A Way Out Review (PC)


Split-screen games can now be considered as a relic of the good old days. Long gone are the days when we invited some friends over, sat on a couch, and played like crazy while munching greasy potato chips. The advent of the internet made sure that things won’t be like the way they’re used to be. But that doesn’t mean that it’s outdated or old. It’s just somewhere there, waiting to be uncovered and offered up in a new way or form. Something like “A Way Out”.

Another gem coming from the creator of Brothers: A Tale of Two Sons (review here), A Way Out doesn’t seek to reinvent games per se. It just wants to tell a story while making sure that players remember it. At first glance, it might look like just another co-op game, but there’s more to it than just that.

Army of Two Meets Prison Break


A Way Out tells the story of two inmates: Vincent and Leo. The two guys come across each other while inside the pen. Leo is introduced as brash and hot-headed, while Vincent acts like the bigger man, being more mature and calm. Both characters have their own respective take on various choices in the game.

Both characters can talk to the same person, eliciting different lines of dialogue.

The story initially starts with the two wanting to get out of prison and it is up for the players to see to it that they succeed. As this game is heavily reliant on its story, I’ll save you the agony of not telling 95% of it. Don’t Wiki it.

Split-Screen Mayhem OR Press X to “Vincent”

Some scenes give both players specific tasks. In later parts of the game, players can freely switch roles.

For starters, if you buy a copy of A Way Out, you can freely invite a friend to play with you. This is a multiplayer only game. That means that if you don’t have a friend (oh, poor you), you won’t be able to play. If you do have at least one, and provided that they have the game installed on their PC or console (you can download it for free), you can immediately invite him/her to your game.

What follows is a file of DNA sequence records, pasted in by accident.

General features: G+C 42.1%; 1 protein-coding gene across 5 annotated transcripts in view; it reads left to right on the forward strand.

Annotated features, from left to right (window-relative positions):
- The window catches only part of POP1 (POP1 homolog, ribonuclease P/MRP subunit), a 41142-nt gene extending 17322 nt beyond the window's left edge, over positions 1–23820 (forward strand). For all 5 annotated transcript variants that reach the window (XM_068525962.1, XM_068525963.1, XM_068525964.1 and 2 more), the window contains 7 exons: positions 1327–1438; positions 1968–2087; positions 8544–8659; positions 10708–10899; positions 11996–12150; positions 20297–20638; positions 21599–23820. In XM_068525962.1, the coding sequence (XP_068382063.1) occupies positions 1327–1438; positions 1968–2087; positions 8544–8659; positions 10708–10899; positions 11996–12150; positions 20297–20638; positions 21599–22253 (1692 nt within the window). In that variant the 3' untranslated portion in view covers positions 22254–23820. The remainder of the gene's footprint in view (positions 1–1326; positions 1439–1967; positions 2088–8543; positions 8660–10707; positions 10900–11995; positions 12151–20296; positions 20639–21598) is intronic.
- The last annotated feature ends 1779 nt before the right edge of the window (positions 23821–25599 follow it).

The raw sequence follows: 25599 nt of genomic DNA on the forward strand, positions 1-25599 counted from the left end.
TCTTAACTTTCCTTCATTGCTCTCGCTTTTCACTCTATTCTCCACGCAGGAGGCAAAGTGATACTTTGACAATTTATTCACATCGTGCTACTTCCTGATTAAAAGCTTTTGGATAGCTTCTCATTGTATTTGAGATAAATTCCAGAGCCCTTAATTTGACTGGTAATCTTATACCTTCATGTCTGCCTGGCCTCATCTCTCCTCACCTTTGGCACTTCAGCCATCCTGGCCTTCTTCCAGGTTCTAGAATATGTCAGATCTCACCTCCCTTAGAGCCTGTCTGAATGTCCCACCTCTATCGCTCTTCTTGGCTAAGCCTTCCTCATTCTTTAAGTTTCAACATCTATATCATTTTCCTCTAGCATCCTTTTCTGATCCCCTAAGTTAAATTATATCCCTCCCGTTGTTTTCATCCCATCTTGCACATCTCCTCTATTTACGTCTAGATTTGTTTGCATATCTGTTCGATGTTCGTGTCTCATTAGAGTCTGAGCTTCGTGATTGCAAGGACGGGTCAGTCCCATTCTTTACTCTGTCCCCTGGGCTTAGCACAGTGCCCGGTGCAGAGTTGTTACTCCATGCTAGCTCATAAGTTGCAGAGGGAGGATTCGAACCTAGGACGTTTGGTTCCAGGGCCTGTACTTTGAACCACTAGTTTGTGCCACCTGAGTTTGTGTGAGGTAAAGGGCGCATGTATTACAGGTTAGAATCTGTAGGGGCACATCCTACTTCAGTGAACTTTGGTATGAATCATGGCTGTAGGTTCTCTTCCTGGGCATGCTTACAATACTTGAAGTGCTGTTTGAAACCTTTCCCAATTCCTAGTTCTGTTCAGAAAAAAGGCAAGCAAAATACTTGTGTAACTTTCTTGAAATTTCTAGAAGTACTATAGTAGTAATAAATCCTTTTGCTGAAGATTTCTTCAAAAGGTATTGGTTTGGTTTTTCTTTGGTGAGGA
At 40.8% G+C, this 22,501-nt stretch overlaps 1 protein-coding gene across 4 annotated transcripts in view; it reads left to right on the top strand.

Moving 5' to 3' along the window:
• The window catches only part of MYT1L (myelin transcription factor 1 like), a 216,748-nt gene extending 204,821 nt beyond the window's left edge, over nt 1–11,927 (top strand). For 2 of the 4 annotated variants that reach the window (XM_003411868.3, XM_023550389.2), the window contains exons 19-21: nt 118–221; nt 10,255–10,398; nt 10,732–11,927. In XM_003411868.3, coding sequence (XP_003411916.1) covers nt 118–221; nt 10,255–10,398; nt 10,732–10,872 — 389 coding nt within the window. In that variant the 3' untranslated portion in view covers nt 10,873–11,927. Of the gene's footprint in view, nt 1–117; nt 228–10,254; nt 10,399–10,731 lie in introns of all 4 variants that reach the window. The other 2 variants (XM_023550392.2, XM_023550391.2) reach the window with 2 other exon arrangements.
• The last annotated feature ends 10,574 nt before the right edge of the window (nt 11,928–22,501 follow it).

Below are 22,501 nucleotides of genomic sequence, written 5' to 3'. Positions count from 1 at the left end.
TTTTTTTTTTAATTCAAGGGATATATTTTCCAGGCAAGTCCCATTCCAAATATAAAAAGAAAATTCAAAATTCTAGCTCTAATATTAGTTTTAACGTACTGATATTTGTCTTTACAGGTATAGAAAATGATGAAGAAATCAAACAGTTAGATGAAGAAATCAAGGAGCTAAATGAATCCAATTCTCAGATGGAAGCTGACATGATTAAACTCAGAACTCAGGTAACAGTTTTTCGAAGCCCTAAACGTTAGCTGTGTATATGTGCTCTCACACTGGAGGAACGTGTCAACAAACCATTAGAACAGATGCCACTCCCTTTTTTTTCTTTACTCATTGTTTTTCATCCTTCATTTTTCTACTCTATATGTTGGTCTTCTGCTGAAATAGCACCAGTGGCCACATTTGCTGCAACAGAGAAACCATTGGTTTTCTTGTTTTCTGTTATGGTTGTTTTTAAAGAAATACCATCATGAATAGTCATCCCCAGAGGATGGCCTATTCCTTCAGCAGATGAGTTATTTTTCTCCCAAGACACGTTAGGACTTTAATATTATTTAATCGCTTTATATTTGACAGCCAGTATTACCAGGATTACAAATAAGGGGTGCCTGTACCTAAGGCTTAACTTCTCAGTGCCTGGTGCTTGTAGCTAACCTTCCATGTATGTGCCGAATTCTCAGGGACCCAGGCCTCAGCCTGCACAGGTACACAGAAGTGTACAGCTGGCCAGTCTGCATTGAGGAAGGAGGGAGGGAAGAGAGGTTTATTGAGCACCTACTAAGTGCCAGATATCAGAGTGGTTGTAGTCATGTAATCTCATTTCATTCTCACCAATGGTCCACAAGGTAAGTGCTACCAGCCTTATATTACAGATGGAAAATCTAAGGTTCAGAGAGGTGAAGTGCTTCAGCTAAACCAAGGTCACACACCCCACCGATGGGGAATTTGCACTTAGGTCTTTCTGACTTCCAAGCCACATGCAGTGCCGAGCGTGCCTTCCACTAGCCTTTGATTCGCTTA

Concentrating on two screens at the same time isn’t as easy as it sounds.

Okay, now that you have your friend with you online, let’s get into the game’s basics. Again, this is split-screen most of the time. It is co-op, so most puzzles need player cooperation and communication. For example, there was this certain part in the game that both players have to climb a shaft. In order to ascend, both players must time their button-presses. Should one be faster or slower, the pair would then ultimately fall to their deaths. Either way, succeeding gives you a sense of satisfaction, while failing still gives you enjoyment in flinging the blame.

Mini-games are also splattered across the game. As this is a two-player endeavor, it’s not hard to make some games competitive. I and my friend often found ourselves immersed in mundane mini-games that have no weight in the outcome.

Why is this game so pretty? 

It runs on the Unreal Engine 4, that’s why. Other than that, it’s well-detailed and you can see the effort done on even the minor doodads.


Sometimes you just have to take things slow.

With all things said, this is definitely one game to own, or at least experience. The two-player split-screen dynamic is already a good point to look at. The story’s great and is a must-see until the very end. Lastly, the presentation, both visual and audio, leaves a mark on one’s heart and mind.

But the large quantities of praises do not necessarily mean that this is perfect. A Way Out is a short game. While it might be said that there are multiple ways of tackling things, the outcome is pretty much decided only at the very end of the game. There are a lot of things to do such as mini-games and conversing with bystanders, but as my friend said, “it doesn’t advance the story, so why bother?” But honestly, some mini-games did provide some fun, just only for a minute or two.

A Way Out should be on your list of games to play. It’s not that expensive as it is half the price of a full-game, it’s very enjoyable since you’re going to play it with a friend, and lastly, it’s gorgeous. Oh, AND THE TWIST! Believe me when I say this: it’s worth every penny spent (by my friend).